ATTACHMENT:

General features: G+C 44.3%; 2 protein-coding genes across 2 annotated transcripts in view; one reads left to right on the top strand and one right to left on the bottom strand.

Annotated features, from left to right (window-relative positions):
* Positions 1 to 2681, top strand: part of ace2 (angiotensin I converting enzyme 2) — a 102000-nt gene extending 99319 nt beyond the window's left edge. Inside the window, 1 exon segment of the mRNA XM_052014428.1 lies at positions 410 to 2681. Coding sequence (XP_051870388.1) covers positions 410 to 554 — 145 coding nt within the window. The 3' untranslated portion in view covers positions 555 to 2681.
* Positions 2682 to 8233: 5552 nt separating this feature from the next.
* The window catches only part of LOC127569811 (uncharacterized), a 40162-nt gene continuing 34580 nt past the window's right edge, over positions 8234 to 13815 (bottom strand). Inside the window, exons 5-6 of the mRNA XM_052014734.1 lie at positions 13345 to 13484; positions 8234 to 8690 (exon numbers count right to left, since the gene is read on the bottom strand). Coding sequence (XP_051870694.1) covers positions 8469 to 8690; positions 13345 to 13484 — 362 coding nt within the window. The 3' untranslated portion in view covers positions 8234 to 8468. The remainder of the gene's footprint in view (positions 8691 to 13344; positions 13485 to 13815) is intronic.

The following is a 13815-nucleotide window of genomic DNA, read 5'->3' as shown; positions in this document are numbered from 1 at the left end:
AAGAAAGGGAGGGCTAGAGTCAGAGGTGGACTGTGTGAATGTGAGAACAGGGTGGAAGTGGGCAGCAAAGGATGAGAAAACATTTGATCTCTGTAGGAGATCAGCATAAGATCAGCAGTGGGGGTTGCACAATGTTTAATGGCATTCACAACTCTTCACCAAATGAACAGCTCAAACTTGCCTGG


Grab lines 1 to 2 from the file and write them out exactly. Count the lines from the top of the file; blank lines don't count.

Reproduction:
General features: G+C 44.3%; 2 protein-coding genes across 2 annotated transcripts in view; one reads left to right on the top strand and one right to left on the bottom strand.

Annotated features, from left to right (window-relative positions):